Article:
Soli Bailey: blue is the water

Soli Bailey has conquered the 2014 Rangiroa Pro Junior, after winning the final over Kai Hing, in two-to-three foot (1 metre) surf, at Rangiroa, French Polynesia.

Bailey held his nerve in the final after Hing started with a bang posting a 8.00, answering back with a 9.00 and a 9.70.

Bailey lost in the final in 2012 and finished third last year, but wouldn't be denied in 2014. Huge gouging carves and tweaked aerials saw him take the win, he was by far the standout surfer of the event.

"It's really amazing to be able to come over here and surf this wave. I've come close to winning the past two years, and then sitting out there in 2nd needing a big score was pretty frustrating - I was thinking 'not again'," explains Bailey.

"I was fortunate enough to then go on and get two good scores. I finished the event with my highest heat score in the Final which is what you want. I've got an amazing family I stay with here and they treat me like one of their own. I've had such a great trip and this just tops it off."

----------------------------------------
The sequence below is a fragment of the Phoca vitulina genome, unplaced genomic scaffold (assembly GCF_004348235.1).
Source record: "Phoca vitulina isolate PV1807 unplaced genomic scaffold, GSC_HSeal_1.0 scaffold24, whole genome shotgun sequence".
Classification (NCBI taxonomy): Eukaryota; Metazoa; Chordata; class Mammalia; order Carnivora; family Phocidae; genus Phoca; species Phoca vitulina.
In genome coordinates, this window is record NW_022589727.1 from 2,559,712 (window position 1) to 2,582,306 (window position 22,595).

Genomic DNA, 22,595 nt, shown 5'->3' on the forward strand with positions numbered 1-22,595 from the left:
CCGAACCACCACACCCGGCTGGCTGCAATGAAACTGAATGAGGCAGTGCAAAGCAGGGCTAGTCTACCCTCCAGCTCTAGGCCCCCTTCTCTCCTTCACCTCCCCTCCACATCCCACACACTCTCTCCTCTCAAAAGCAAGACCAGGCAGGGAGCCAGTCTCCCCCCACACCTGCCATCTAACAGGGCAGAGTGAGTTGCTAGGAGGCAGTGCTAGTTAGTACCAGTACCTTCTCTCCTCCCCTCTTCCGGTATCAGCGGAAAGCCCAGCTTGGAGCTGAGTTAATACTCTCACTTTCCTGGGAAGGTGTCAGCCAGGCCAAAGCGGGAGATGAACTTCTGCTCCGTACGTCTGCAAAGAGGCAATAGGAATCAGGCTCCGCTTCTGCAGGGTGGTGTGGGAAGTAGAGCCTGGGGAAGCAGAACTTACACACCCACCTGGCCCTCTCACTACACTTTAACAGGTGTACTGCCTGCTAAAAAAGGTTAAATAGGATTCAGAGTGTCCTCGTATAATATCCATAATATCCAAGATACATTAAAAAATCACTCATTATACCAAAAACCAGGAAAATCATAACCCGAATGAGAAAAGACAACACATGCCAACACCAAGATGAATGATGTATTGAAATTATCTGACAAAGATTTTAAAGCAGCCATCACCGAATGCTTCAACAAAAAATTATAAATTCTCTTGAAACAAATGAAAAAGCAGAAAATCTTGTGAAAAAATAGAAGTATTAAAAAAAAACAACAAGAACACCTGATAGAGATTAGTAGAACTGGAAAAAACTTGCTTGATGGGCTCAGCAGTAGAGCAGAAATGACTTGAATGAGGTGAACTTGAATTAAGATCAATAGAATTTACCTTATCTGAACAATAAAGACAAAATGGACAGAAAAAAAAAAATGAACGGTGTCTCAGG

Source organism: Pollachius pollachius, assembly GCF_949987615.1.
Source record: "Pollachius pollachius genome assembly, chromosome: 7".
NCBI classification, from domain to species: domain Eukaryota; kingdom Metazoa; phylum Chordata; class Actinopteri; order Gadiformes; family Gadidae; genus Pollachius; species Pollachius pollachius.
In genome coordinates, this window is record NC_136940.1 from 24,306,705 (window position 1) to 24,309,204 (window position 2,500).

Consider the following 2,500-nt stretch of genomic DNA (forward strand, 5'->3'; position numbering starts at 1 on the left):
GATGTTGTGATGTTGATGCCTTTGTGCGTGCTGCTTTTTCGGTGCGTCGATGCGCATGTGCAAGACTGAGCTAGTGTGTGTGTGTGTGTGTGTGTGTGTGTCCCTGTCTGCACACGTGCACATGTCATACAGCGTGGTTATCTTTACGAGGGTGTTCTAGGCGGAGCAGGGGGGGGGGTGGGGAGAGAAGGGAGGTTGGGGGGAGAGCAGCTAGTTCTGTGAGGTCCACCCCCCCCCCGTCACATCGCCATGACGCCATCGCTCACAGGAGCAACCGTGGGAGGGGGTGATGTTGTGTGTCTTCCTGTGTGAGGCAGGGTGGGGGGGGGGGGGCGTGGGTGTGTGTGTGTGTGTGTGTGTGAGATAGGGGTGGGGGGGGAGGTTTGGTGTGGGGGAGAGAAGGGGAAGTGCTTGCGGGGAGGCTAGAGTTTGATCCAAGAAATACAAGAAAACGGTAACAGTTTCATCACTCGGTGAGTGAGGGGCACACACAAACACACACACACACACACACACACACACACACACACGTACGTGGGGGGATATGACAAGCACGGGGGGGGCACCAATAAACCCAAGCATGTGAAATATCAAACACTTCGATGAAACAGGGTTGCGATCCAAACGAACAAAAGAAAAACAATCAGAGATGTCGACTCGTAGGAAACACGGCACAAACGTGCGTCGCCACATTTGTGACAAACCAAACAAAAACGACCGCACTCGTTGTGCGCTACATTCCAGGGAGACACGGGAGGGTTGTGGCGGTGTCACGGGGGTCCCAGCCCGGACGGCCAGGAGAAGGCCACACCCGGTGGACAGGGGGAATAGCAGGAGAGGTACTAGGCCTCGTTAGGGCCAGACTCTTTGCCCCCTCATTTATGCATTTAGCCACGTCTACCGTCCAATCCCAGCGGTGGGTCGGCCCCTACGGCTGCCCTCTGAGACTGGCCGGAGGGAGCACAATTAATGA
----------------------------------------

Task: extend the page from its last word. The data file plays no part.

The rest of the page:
Kai Hing didn't make any mistakes in the Final, starting with an excellent score and backed it up with 7.00, but had to settle for second place. Hing was gracious in defeat applauding Bailey in the water and already talking about going one better next year.

"We've had a few heats with some good barrels. I'm happy to get a second for sure, it's two heats better than last year. Maybe I can do what Soli did and win it next year," added Hing.

2014 Rangiroa Pro Junior Final:

Soli Bailey (AUS) 18.70 def. Kai Hing (AUS)

Top Stories

The most successful competitive surfer of all time, Kelly Slater, rode what may have been the last heat of his 24-year professional career.

We can't choose our height, and 80 percent of it is genetic. But if you're into surfing, taller and shorter surfers feel noticeable differences in getting acquainted with boards, paddling for, and riding a wave.

Ryan Crosby is the new chief executive officer (CEO) of the World Surf League (WSL).

Nothing fuels more controversy in and outside the water than awarding scores for waves ridden in competitive surfing.